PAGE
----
Gregory James Anderson’s review published on Letterboxd:
Bro they don’t even know about the balance or the way of water, bro. Baby girl I’m just trying to protect my unit. You’re my baby girl.
I probably got myself too hyped up for this and this is with the caveat that I did not see this in 3D or HFR. I saw it at a work event where my office took us to a 2D screening in a theater with a probably less than optimal projector and a tear on the screen. So I did not see what everyone else is seeing when it comes to the beauty of the movie and the lush visuals.
So, as I was watching it at first I was thinking I would need to go see it again in a different format, the way my everyone else is experiencing it. But after sitting in this world for over 3 hours, I’m good. I don’t need to come back. The story, writing, and acting are all either awful from the get go or muddled by less than lousy dialogue and the mocap elements. I couldn’t tell any male Na’vi apart and can not tell you still who Kate Winslet played. Zoe Saldana, a real stand out in the first one from my memory, is reduced to a complete nothing alongside Jake Sully. Jake was always bland but his wonder and amazement at the world of Pandora and being able to walk again made it much easier to attach yourself to him. I can’t pick him out of a line up now and his status as a former human who has permanently become a Na’vi is not touched upon in any kind of meaningful way. Very early on we get a good line about when marines die they just regroup in hell, about how the nature of a Marine is unkillable. So is Jake’s story about trying to get over his military past, that even though he now has this new life and new family he still has these brutalist teachings inside of him? No it’s just about being a good dad.
There’s a very easy and interesting story path where we get further into the idea of divorcing our minds and spirits from our bodies. Jake and the Colonel have both left their humanity behind. We never really get a sense of how they feel about this. The Coronel should be angry about this. He’s a colonizing, warmongering killer hellbent on taking the planet from these creatures for humanity. He learns they killed him and his entire outfit, all of his beloved unit had been Frankensteined into the enemy. And he’s pleased to suddenly be one against his own will? Aside from bonding with a banshee, what do they actually do with making him a Na’vi now? He just sort of increased his power level. They attempt to add nuance with his son, Spider, but this attempt is completely crippled by Stephen Lang not being able to emote through the mocap and Spider not being able to emote like a human being at all.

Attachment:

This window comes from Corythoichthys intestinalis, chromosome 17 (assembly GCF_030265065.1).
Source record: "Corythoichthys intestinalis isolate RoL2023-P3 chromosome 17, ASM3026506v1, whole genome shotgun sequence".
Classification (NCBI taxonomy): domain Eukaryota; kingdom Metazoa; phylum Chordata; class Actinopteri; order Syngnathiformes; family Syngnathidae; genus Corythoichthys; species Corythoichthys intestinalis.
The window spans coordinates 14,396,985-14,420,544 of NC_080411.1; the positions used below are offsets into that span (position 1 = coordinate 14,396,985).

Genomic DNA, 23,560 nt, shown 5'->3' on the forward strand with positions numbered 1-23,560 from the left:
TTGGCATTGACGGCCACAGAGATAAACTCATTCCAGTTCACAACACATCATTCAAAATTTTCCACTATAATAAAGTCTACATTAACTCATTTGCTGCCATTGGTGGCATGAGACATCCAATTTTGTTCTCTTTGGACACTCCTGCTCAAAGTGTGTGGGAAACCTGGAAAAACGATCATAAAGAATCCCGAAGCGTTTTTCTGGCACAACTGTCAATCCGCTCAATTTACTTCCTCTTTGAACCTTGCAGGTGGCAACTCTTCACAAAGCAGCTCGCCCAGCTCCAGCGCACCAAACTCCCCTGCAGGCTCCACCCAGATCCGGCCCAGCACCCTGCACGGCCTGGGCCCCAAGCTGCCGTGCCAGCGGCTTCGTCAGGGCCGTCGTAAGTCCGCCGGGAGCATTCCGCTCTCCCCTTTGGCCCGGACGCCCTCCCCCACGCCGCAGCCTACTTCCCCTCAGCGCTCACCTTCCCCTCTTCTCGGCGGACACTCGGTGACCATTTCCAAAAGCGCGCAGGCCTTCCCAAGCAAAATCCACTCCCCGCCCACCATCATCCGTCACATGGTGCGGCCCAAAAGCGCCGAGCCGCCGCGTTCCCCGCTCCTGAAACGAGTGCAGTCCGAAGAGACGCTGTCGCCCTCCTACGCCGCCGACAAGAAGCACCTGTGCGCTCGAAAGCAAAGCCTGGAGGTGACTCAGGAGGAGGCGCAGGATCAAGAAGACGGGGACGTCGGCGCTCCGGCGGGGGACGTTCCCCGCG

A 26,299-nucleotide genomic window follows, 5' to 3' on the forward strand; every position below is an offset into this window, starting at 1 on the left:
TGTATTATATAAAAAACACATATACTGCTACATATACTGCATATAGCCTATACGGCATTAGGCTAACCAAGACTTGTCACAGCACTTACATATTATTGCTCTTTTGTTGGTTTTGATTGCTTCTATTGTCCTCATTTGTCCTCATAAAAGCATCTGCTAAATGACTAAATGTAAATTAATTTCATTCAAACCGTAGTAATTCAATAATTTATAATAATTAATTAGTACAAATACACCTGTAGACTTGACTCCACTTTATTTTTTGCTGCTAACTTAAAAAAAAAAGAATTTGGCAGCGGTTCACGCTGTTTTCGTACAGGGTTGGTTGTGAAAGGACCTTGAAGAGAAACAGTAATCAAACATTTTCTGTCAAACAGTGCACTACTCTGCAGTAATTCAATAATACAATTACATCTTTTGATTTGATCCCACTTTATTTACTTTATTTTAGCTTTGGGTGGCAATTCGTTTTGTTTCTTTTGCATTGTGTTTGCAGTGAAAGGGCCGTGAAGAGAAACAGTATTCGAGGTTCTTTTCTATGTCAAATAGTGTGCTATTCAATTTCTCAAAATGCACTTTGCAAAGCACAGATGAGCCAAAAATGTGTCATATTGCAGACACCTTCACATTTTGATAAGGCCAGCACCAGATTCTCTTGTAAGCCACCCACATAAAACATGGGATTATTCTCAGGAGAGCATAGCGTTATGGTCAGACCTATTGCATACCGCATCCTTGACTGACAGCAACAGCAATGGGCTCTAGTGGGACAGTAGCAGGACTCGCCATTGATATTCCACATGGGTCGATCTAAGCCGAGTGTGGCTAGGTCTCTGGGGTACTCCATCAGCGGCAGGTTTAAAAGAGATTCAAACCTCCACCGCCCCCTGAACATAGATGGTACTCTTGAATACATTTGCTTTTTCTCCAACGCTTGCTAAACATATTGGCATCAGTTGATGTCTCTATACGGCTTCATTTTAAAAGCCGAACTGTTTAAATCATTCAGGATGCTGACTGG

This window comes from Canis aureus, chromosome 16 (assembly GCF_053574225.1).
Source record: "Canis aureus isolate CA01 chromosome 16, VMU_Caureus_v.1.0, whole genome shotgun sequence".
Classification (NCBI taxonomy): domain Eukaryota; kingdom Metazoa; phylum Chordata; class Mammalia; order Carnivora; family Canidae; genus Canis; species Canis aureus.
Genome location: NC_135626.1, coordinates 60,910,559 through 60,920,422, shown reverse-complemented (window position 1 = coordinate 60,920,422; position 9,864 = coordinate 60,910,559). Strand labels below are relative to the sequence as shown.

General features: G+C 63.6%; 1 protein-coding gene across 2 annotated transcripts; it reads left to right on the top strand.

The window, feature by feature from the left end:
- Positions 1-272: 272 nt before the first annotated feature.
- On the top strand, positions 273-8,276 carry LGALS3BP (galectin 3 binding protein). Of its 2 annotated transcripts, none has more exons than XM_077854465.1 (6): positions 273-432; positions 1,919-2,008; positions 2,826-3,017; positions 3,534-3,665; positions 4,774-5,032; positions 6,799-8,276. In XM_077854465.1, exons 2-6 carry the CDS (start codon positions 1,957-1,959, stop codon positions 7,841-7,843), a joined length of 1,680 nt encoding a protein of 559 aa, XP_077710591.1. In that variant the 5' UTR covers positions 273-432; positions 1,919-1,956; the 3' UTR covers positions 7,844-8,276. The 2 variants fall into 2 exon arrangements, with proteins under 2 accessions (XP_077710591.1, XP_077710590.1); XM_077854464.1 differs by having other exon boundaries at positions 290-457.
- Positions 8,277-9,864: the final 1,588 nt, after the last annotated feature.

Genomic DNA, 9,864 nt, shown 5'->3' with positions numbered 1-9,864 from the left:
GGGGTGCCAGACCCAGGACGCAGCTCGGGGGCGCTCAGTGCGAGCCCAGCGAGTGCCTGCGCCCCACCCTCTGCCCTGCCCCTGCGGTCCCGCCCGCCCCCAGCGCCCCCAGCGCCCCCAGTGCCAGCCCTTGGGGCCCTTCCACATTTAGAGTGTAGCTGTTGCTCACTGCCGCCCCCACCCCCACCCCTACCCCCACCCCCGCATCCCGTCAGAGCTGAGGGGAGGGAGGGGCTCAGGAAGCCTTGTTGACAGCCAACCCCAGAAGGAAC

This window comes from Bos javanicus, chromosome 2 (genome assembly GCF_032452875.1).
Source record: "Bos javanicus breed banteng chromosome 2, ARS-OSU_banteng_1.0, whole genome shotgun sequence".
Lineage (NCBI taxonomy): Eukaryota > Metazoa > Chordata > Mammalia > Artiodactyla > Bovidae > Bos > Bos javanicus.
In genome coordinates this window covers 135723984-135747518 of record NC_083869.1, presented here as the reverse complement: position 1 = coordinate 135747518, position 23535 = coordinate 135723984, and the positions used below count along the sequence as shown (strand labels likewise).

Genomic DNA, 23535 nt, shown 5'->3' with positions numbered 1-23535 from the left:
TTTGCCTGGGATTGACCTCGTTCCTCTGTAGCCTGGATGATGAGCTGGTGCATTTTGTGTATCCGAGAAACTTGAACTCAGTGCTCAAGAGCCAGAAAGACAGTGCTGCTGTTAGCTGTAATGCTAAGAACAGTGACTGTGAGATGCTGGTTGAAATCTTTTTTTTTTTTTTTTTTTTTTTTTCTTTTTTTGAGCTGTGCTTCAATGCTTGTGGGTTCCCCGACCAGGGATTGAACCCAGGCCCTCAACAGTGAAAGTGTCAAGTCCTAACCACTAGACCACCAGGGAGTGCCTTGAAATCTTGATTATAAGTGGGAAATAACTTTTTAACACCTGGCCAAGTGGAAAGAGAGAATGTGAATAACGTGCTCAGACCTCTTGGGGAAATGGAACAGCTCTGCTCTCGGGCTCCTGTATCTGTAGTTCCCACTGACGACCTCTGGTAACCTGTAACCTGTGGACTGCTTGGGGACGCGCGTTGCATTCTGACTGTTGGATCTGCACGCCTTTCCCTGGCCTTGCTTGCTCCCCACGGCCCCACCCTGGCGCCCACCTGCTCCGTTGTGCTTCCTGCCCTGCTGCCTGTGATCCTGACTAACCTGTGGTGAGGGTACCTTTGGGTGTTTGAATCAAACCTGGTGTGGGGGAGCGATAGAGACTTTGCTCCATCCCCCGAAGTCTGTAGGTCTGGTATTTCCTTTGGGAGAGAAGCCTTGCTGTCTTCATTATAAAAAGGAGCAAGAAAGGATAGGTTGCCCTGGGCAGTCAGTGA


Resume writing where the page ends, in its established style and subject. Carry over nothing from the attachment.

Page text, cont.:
The kids are all fine I suppose, but just…the writing!! They never stop saying bro. They never stop with corny-ass cornball jokes, with inauthentic ribbing of each other, with just the most basic and played out characterizations of plucky teenagers. I get that I would have enjoyed this more if I was seeing it how it was meant to, but good visuals would not have excused the extreme lack of interest I had in anything happening here. Sigourney Weaver’s character is fine but again something about the writing was so basic to me I never felt moved by it.
I enjoyed the first movie a lot when I saw it in 2009, and though I hadn’t seen again in full since theaters my thoughts on it remained fairly positive even as I started seeing the backlash and the criticisms. I’ve read criticisms of the way Cameron utilizes native imagery and culture, but hey, at the very least it’s all an anti-colonial message about how we need to protect the environment and nature and all that good stuff, right? Something about the excess of indigenous fashion and culture that this film was using started to wear on me. The Na’vi stopped feeling alien when you spend so much time with them in this movie and started to come off to me as just people playing Indigenous. In the first film, and I could be wrong, they were primarily played by Native and non-white actors. That’s not the case anymore and I’m not decrying or condemning the movie for this, just I dunno, starting to get a tad uncomfortable with the nature of the entire thing. It’s a weird territory that Cameron is playing around in.
13 years in development and this is the script they went with. I guess we’re sea people now.